Australian performer Marty Rhone shared the stage with Yul Brynner in the London West End production of The King and I more than three decades ago.
So when Rhone says Teddy Tahu Rhodes’ 2014 performance in the lead role stands comparison with Brynner’s in 1979-80, he knows what he’s talking about.
Rhone is once again appearing in the Rodgers and Hammerstein musical, albeit in a different role. The King And I opens at Brisbane’s QPAC Lyric Theatre on Saturday.
Brynner starred on stage and screen as the King of Siam. He became synonymous with the lead role, winning a best actor Oscar in 1956, and two Tony Awards for his performances on Broadway.
In all, Brynner played the King of Siam more than 4000 times – and the young Marty Rhone was up and close personal for dozens and dozens of those performances.
Three decades ago Rhone played Burmese scholar Lun Tha. In the latest production, he plays the Kralahome, the king’s prime minister.
“It’s very difficult to separate the two (Brynner and the King of Siam),” Rhone tells AAP.
“But the very first day Teddy walked into rehearsals, and I’m a little short-sighted, and I saw his bald head, and for a second, I thought it was a very tall Yul Brynner.
“Teddy has done an excellent job… and he has grown in this role and it’s a very challenging thing for him to do.”
Rhone was cast in the West End production of the King And I after basically running away from a successful career as a 1970s Australian pop star.
He’d had two Top 10 hits – Denim And Lace and Mean Pair Of Jeans – but the success of those singles meant acting offers were no longer coming his way.
That hurt, because Rhone’s acting career had been on the rise before his singles rocketed up the charts.
Rhone’s first musical was Godspell in 1972, playing alongside Rod Dunbar, Peta Toppano and John Waters. He also appeared in local TV series including Number 96 and the Class Of `75.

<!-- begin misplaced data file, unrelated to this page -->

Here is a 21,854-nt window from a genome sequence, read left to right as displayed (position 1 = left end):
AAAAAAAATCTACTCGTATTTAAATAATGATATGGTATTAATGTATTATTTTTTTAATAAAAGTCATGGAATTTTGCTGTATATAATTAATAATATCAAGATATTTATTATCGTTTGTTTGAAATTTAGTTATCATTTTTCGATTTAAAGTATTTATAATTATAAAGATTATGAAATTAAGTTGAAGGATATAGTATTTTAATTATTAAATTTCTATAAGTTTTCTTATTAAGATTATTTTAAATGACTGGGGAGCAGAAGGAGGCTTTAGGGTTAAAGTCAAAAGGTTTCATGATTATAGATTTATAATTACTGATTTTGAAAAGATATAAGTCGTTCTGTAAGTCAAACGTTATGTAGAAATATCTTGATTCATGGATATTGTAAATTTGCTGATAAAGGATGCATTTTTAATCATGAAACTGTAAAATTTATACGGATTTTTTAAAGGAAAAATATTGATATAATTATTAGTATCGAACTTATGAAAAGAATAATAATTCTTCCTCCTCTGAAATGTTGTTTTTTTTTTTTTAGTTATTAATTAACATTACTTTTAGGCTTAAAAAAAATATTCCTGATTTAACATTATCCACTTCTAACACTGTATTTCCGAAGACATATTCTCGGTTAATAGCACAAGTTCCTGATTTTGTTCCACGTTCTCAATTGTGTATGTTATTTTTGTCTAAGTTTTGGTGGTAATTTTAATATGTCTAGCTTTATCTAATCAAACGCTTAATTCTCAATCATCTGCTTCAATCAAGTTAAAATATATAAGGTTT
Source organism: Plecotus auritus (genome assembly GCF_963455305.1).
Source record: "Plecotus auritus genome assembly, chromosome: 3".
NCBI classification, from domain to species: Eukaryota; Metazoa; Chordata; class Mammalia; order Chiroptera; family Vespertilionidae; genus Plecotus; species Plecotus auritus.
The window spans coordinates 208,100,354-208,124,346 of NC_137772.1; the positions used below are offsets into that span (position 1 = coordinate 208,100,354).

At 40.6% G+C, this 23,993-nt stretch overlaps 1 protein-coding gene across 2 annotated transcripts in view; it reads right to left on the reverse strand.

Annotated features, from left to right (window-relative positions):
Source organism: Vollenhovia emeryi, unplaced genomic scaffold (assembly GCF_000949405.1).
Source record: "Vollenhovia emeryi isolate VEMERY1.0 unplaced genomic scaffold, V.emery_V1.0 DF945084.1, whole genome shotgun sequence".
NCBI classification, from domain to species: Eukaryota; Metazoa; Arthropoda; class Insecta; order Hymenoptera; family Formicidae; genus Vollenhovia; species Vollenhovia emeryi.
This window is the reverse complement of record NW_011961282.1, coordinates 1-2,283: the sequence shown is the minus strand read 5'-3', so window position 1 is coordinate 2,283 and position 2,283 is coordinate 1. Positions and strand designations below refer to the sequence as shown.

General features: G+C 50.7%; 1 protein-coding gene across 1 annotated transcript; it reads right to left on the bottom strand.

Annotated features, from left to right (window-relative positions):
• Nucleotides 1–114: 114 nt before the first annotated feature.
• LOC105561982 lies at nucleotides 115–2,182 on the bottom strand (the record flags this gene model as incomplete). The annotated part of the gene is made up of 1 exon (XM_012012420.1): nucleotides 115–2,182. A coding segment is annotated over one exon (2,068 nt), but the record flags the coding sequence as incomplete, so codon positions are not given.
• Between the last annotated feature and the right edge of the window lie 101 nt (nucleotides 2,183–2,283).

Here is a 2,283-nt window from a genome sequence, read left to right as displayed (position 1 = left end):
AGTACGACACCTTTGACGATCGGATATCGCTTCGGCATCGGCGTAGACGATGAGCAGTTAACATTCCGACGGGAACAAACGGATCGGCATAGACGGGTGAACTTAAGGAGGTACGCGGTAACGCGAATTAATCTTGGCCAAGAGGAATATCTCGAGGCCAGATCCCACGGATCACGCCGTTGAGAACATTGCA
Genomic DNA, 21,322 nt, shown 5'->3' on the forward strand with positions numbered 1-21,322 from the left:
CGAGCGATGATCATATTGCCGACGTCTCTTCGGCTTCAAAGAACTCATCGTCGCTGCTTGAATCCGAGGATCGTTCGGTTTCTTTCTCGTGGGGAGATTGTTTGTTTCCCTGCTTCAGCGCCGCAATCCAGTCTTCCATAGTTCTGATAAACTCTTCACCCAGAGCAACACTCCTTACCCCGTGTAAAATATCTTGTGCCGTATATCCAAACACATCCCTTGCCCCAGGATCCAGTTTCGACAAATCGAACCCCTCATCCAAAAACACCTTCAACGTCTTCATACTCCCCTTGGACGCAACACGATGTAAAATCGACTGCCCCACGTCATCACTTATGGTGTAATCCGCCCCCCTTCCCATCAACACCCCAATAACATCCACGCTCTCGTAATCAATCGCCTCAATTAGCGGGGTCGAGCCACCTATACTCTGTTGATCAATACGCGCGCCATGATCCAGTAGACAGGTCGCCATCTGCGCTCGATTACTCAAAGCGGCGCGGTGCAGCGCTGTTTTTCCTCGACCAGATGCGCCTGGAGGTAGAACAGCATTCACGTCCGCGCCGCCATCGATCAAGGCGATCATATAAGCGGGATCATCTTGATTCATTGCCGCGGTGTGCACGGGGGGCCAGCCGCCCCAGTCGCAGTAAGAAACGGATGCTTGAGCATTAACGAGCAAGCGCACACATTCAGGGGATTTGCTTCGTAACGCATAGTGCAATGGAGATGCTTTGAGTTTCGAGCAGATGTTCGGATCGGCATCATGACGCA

“I went overseas partly because as soon as I had that monstrous hit record (Denim And Lace) I was persona non grata for the acting profession,” Rhone says.
“I had been employed continuously in the ’70s as an actor, but the moment I became a pop singer – and I hate the term – the acting roles disappeared.
“So I went overseas and started from scratch.”
After the London production of The King And I wound up, Rhone did not set foot on stage until Jack The Ripper in 1998.
“Last year I did Stephen Schwartz’s Children of Eden, so this is only the third production since I did the King And I,” Rhone says.
Over the past three decades, he has done various things. He toured Australia with his own band performing Cliff Richards tribute concerts, and also became the business manager of the boxing brothers Dean, Guy and Troy Waters.
At 65, Rhone has just completed his first feature film, Rise. He was going to help produce a 50th anniversary Beatles Australian tour, but instead landed the role as the Kralahome.
“Having seen the Kralahome played in the movie and the London production, I was presuming it would be done in a similar fashion, which is not an influential role in the scheme of things,” Rhone says.
“But in this particular show, he’s an amazing character on so many different levels.
“I can’t recall him ever having a comic side to him… and how lucky am I to have something made out of this role.”
* The King And I opens at Brisbane’s Lyric Theatre on Saturday. It will open at Melbourne’s Princess Theatre on June 1 and at the Joan Sutherland Theatre, Sydney Opera House on September 9.